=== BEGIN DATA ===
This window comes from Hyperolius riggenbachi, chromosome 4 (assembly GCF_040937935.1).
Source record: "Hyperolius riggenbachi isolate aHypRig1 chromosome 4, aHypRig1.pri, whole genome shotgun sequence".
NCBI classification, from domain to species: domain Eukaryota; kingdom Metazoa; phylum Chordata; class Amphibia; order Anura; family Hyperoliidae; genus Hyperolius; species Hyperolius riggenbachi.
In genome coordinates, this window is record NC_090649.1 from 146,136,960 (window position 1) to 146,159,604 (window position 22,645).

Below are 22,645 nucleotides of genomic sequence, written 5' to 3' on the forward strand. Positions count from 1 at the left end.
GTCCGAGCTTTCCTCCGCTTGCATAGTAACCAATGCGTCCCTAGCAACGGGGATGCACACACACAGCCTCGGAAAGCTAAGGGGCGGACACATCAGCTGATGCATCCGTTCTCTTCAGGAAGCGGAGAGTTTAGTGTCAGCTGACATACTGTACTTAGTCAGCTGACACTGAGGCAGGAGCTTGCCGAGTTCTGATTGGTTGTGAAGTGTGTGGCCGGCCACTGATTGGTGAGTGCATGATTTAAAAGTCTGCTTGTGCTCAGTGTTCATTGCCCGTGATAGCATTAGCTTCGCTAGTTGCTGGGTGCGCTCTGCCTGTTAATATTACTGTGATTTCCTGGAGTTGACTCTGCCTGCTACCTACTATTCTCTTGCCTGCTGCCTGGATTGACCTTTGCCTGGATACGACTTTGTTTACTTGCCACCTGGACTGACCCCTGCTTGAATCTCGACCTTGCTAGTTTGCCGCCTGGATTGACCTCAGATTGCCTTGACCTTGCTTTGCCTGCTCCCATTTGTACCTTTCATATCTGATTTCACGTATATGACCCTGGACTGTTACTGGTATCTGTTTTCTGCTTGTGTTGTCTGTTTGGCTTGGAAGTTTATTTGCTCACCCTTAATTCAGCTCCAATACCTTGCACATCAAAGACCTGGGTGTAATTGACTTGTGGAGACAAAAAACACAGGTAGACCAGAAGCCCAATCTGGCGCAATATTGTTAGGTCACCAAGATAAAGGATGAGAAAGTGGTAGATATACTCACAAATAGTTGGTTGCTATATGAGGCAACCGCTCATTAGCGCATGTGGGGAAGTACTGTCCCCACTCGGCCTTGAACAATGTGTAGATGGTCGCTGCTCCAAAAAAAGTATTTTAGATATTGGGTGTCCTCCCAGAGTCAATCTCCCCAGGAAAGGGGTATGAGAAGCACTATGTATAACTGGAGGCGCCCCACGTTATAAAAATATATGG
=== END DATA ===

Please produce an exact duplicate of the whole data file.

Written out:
This window comes from Hyperolius riggenbachi, chromosome 4 (assembly GCF_040937935.1).
Source record: "Hyperolius riggenbachi isolate aHypRig1 chromosome 4, aHypRig1.pri, whole genome shotgun sequence".
NCBI classification, from domain to species: domain Eukaryota; kingdom Metazoa; phylum Chordata; class Amphibia; order Anura; family Hyperoliidae; genus Hyperolius; species Hyperolius riggenbachi.
In genome coordinates, this window is record NC_090649.1 from 146,136,960 (window position 1) to 146,159,604 (window position 22,645).

Below are 22,645 nucleotides of genomic sequence, written 5' to 3' on the forward strand. Positions count from 1 at the left end.
GTCCGAGCTTTCCTCCGCTTGCATAGTAACCAATGCGTCCCTAGCAACGGGGATGCACACACACAGCCTCGGAAAGCTAAGGGGCGGACACATCAGCTGATGCATCCGTTCTCTTCAGGAAGCGGAGAGTTTAGTGTCAGCTGACATACTGTACTTAGTCAGCTGACACTGAGGCAGGAGCTTGCCGAGTTCTGATTGGTTGTGAAGTGTGTGGCCGGCCACTGATTGGTGAGTGCATGATTTAAAAGTCTGCTTGTGCTCAGTGTTCATTGCCCGTGATAGCATTAGCTTCGCTAGTTGCTGGGTGCGCTCTGCCTGTTAATATTACTGTGATTTCCTGGAGTTGACTCTGCCTGCTACCTACTATTCTCTTGCCTGCTGCCTGGATTGACCTTTGCCTGGATACGACTTTGTTTACTTGCCACCTGGACTGACCCCTGCTTGAATCTCGACCTTGCTAGTTTGCCGCCTGGATTGACCTCAGATTGCCTTGACCTTGCTTTGCCTGCTCCCATTTGTACCTTTCATATCTGATTTCACGTATATGACCCTGGACTGTTACTGGTATCTGTTTTCTGCTTGTGTTGTCTGTTTGGCTTGGAAGTTTATTTGCTCACCCTTAATTCAGCTCCAATACCTTGCACATCAAAGACCTGGGTGTAATTGACTTGTGGAGACAAAAAACACAGGTAGACCAGAAGCCCAATCTGGCGCAATATTGTTAGGTCACCAAGATAAAGGATGAGAAAGTGGTAGATATACTCACAAATAGTTGGTTGCTATATGAGGCAACCGCTCATTAGCGCATGTGGGGAAGTACTGTCCCCACTCGGCCTTGAACAATGTGTAGATGGTCGCTGCTCCAAAAAAAGTATTTTAGATATTGGGTGTCCTCCCAGAGTCAATCTCCCCAGGAAAGGGGTATGAGAAGCACTATGTATAACTGGAGGCGCCCCACGTTATAAAAATATATGG